WASHINGTON (Reuters) -Chevron Corp, the last major U.S. oil company still operating in Venezuela, received a new U.S. government license allowing it to remain in Venezuela until Dec. 1, the Treasury Department said on Tuesday.
The United States beginning in 2019 imposed sanctions barring imports of Venezuelan oil and transactions made in U.S. dollars with Venezuela’s state-run oil company PDVSA, a move designed to starve the country of oil dollars and oust socialist President Nicolas Maduro.
Chevron welcomed the renewal, the first under U.S. President Joe Biden and the eighth since 2019. It continues “to comply with applicable laws and regulations,” governing activities in Venezuela, said Chevron spokesman Ray Fohr.
The oil firm has been “a constructive presence in the country, supporting social investment and humanitarian programs,” he added.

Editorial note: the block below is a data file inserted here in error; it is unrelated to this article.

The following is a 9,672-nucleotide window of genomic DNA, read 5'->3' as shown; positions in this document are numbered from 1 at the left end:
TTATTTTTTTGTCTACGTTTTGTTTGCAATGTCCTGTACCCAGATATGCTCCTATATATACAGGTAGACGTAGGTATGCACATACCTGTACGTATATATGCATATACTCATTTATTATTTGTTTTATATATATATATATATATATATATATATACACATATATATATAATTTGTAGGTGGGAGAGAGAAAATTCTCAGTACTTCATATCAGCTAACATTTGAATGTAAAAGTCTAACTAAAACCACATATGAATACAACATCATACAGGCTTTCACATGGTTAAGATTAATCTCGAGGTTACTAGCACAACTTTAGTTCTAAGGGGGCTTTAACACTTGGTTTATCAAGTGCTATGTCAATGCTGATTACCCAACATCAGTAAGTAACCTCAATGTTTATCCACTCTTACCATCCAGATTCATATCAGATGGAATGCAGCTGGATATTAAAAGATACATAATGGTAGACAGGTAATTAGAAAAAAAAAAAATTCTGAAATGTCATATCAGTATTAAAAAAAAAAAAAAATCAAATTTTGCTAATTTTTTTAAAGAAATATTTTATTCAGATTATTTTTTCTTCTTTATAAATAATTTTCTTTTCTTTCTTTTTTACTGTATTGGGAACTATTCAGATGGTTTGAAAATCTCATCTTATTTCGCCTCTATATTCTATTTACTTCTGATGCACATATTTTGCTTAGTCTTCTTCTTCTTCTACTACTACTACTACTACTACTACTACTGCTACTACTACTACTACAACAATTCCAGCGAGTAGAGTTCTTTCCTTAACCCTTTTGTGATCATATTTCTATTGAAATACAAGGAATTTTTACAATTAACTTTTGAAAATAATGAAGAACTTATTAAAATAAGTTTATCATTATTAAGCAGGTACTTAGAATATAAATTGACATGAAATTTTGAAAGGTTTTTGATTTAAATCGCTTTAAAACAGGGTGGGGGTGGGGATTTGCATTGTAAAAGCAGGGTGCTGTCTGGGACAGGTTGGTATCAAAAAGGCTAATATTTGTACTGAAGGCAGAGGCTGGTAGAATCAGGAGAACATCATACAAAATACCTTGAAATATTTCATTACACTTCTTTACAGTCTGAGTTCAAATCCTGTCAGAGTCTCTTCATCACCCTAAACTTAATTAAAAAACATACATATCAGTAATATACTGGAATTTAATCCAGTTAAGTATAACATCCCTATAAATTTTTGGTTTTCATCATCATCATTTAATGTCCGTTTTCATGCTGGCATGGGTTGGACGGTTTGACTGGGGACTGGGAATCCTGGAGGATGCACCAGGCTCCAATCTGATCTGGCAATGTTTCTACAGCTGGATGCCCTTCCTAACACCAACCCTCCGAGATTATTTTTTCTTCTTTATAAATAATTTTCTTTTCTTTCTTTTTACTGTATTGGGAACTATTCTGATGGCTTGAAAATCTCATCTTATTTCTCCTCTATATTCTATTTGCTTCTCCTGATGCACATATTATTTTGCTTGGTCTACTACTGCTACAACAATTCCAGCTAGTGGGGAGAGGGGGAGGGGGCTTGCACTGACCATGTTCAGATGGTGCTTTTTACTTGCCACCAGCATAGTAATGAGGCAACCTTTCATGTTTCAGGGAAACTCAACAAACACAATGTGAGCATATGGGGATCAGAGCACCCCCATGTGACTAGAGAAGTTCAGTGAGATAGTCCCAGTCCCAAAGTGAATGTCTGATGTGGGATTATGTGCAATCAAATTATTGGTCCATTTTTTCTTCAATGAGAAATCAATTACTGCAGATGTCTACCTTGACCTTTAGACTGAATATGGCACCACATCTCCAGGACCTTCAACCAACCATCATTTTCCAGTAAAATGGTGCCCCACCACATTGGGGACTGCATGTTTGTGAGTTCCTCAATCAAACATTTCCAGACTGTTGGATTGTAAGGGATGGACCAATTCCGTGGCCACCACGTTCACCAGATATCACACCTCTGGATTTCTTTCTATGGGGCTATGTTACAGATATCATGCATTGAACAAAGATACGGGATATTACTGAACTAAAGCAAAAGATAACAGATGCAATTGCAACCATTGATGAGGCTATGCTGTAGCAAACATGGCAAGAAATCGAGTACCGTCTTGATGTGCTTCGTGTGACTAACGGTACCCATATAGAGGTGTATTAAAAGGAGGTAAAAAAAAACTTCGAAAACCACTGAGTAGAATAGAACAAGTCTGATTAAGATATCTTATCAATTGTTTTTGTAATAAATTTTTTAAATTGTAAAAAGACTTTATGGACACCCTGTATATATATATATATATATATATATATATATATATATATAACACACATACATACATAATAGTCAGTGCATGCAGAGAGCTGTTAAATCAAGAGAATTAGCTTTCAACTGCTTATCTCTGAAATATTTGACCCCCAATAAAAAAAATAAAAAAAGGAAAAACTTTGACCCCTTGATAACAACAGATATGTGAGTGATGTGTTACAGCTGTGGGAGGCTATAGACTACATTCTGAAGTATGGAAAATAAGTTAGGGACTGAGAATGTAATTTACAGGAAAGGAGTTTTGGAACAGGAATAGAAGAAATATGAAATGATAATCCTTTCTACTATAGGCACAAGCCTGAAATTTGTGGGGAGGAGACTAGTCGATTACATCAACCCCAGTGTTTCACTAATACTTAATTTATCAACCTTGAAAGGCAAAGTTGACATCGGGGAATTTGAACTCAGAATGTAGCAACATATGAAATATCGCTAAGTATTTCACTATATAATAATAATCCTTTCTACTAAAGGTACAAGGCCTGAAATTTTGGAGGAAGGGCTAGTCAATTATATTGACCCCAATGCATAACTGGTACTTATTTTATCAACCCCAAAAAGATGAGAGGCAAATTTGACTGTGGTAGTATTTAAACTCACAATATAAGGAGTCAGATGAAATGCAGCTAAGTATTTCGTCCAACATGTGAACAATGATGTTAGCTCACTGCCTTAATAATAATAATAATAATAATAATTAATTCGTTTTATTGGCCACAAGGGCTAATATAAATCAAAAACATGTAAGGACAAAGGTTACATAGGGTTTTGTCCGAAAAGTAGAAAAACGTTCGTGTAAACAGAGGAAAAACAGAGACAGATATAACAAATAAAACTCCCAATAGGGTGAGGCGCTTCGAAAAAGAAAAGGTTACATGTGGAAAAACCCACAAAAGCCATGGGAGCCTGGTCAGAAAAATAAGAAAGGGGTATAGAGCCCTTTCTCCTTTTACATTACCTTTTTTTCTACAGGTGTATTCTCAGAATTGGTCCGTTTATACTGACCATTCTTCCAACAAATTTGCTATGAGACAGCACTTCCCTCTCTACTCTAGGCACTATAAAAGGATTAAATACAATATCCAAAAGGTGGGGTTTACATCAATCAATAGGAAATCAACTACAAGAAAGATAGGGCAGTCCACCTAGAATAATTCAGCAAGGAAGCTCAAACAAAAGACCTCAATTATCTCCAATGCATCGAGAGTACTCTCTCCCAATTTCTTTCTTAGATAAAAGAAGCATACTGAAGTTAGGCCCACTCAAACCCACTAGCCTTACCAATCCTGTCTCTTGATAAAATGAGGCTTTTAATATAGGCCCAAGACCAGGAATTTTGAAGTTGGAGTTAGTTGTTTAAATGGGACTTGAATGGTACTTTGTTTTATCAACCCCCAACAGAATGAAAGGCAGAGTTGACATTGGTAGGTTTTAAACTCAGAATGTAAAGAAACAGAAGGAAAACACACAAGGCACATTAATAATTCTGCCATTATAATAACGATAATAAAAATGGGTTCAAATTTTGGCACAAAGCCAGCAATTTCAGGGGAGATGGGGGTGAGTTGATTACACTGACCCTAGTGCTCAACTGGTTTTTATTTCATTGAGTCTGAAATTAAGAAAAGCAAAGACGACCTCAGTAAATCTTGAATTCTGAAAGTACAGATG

Chevron has had a special U.S. operating license exempting it from sanctions on Venezuela’s vital oil sector, though the administration of former President Donald Trump last year modified the license to restrict the company from key activities like drilling and trading. The latest waiver was due to expire on June 3.
Tuesday’s renewal of the license, which also applies to oil service companies Halliburton, Schlumberger Limited, Baker Hughes and Weatherford International, continues those restrictions.
The companies are also not authorized to repair or improve wells, hire additional staff or services, pay dividends to Venezuelan state-run PDVSA or negotiate any new loans.
The license allows the companies only to conduct transactions with PDVSA “necessary for the limited maintenance of essential operations in Venezuela or the wind down of operations” by Dec. 1. The companies would risk U.S. government sanctions or punitive measures if they fail to comply.
(Reporting by Daphne Psaledakis, Luc Cohen and Gary McWilliamsEditing by Marguerita Choy)